Where there is a conflict between presumptions arising under Part VII, Div 12 FLA, the presumption that prevails in proceedings before the Court is that which appears to the court to be more likely (s. 69U(2)).
Section 60HB(1) provides that if a court has made an order under a prescribed law of a State or Territory to the effect that a child is the child of one or more persons or each of one or more persons is a parent of a child, then for the purposes of FLA, the child is the child of each of those persons.
Whilst section 22 of the Surrogacy Act 2010 (QLD) (SA) provides that the Court may make a parentage order for the transfer of parentage of a child to the applicant or joint applicants, the Court may do so only if it is satisfied of all matters set out in section 22 (2) of SA. Those matters include that the surrogacy arrangement is in writing signed by the birth mother, the birth mother’s spouse if any and the applicant/joint applicants and that those persons as well as another birth parent (if any) consent to the making of the parentage order at the time of the hearing.
We have assumed that Charlotte will not provide consent to the transfer of parentage. In that case, there is no prospect of a parentage order under section 22 of SA being made even if all other matters set out in section 22(2) SA were satisfied.
However, it is important to realise that FLA does not provide an exclusive definition of parent so that it is not a closed category but allows for a broader approach in determining parentage.
In the recent decision of the Family Court of Australia in Masson & Parsons and Anor  FamCA 789, Cleary J found that the biological father of a child who was conceived by artificial insemination conducted privately using donor sperm of the father, was a legal parent of the child.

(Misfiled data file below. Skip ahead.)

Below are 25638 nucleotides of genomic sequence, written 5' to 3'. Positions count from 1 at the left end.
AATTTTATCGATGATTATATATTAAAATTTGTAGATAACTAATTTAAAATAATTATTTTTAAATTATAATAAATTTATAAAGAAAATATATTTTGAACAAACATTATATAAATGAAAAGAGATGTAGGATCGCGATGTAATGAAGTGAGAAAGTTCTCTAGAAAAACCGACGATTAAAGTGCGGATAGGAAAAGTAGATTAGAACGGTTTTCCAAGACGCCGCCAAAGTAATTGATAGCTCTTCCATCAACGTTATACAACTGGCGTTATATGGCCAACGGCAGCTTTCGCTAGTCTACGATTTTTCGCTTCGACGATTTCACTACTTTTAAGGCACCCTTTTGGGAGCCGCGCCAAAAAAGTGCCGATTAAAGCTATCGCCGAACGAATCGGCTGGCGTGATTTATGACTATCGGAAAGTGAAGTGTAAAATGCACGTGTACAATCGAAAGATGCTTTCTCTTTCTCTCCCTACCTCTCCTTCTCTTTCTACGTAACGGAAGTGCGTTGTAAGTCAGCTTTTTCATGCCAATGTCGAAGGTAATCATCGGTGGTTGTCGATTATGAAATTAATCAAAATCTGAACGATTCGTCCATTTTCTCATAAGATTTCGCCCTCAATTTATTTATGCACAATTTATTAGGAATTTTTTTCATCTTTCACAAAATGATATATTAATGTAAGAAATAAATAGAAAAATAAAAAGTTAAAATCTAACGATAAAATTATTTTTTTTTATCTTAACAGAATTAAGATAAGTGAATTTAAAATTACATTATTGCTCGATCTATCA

Cleary J said that for the biological father to be a legal parent he must have provided his genetic material for the express purpose of fathering a child he expected to parent and to have been unaware of the de facto relationship that the biological mother asserted existed for her with another woman at the time of conception.
Cleary J said that the meaning of “parent” ranges across biology, law and factual reality; that it was open to assume that a biological progenitor is a parent unless an order of a Court says otherwise, as for example when there is a legal adoption or surrogacy. Cleary J said that the intention and belief of a party to an artificial insemination process” is a factor to be taken into account. In Masson & Parsons, it was found that the biological father took part in the artificial insemination process believing that he was fathering a child whom he would help to parent, by financial support and physical care and that absent other legal disqualifying factors, he was a parent in the ordinary meaning of the word . Cleary J agreed with Cronin J in Groth & Banks  FamCA 430 that section 60H FLA should be interpreted as expanding rather than restricting the categories of people who can be parents. This was considered consistent with the absence of an exhaustive definition of the term “parent” in section 4 FLA.
Get in Touch
We prefer to meet you in person but are happy to have a telephone consultation if this suits you. At an initial consultation, we will take some particulars from you so that we can provide you with advice about the likely outcome at family law for your particular circumstances and estimated costs if you wish to proceed further.